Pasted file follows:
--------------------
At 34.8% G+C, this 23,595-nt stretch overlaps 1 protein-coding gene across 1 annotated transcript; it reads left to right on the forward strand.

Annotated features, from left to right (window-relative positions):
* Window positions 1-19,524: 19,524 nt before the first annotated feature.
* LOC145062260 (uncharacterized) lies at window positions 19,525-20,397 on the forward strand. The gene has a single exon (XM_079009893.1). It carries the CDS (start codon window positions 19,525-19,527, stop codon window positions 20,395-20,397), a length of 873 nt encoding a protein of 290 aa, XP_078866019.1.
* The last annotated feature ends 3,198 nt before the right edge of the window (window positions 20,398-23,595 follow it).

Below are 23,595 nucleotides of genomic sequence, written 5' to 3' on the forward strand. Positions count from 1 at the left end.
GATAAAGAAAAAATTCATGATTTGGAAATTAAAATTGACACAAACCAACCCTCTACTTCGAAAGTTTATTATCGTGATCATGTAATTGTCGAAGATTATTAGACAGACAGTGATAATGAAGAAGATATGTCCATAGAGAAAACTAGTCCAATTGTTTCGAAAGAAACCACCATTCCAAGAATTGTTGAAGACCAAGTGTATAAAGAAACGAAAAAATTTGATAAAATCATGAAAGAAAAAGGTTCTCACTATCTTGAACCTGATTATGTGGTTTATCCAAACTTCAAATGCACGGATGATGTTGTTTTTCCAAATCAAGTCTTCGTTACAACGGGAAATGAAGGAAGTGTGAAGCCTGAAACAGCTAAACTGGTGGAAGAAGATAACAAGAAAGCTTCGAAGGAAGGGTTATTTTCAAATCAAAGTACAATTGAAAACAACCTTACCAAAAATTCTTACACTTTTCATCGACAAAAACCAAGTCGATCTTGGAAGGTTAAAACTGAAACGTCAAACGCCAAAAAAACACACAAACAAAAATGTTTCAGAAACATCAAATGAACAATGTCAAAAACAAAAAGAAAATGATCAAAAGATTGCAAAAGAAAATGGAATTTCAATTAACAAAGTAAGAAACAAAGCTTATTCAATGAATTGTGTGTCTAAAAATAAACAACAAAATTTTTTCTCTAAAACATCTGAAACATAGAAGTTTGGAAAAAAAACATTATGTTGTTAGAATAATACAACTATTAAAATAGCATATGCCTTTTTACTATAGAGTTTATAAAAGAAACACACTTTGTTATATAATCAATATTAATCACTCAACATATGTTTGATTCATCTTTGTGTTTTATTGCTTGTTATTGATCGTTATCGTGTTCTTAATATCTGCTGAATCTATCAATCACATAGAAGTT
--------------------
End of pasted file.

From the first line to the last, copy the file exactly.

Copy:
At 34.8% G+C, this 23,595-nt stretch overlaps 1 protein-coding gene across 1 annotated transcript; it reads left to right on the forward strand.

Annotated features, from left to right (window-relative positions):
* Window positions 1-19,524: 19,524 nt before the first annotated feature.
* LOC145062260 (uncharacterized) lies at window positions 19,525-20,397 on the forward strand. The gene has a single exon (XM_079009893.1). It carries the CDS (start codon window positions 19,525-19,527, stop codon window positions 20,395-20,397), a length of 873 nt encoding a protein of 290 aa, XP_078866019.1.
* The last annotated feature ends 3,198 nt before the right edge of the window (window positions 20,398-23,595 follow it).

Below are 23,595 nucleotides of genomic sequence, written 5' to 3' on the forward strand. Positions count from 1 at the left end.
GATAAAGAAAAAATTCATGATTTGGAAATTAAAATTGACACAAACCAACCCTCTACTTCGAAAGTTTATTATCGTGATCATGTAATTGTCGAAGATTATTAGACAGACAGTGATAATGAAGAAGATATGTCCATAGAGAAAACTAGTCCAATTGTTTCGAAAGAAACCACCATTCCAAGAATTGTTGAAGACCAAGTGTATAAAGAAACGAAAAAATTTGATAAAATCATGAAAGAAAAAGGTTCTCACTATCTTGAACCTGATTATGTGGTTTATCCAAACTTCAAATGCACGGATGATGTTGTTTTTCCAAATCAAGTCTTCGTTACAACGGGAAATGAAGGAAGTGTGAAGCCTGAAACAGCTAAACTGGTGGAAGAAGATAACAAGAAAGCTTCGAAGGAAGGGTTATTTTCAAATCAAAGTACAATTGAAAACAACCTTACCAAAAATTCTTACACTTTTCATCGACAAAAACCAAGTCGATCTTGGAAGGTTAAAACTGAAACGTCAAACGCCAAAAAAACACACAAACAAAAATGTTTCAGAAACATCAAATGAACAATGTCAAAAACAAAAAGAAAATGATCAAAAGATTGCAAAAGAAAATGGAATTTCAATTAACAAAGTAAGAAACAAAGCTTATTCAATGAATTGTGTGTCTAAAAATAAACAACAAAATTTTTTCTCTAAAACATCTGAAACATAGAAGTTTGGAAAAAAAACATTATGTTGTTAGAATAATACAACTATTAAAATAGCATATGCCTTTTTACTATAGAGTTTATAAAAGAAACACACTTTGTTATATAATCAATATTAATCACTCAACATATGTTTGATTCATCTTTGTGTTTTATTGCTTGTTATTGATCGTTATCGTGTTCTTAATATCTGCTGAATCTATCAATCACATAGAAGTT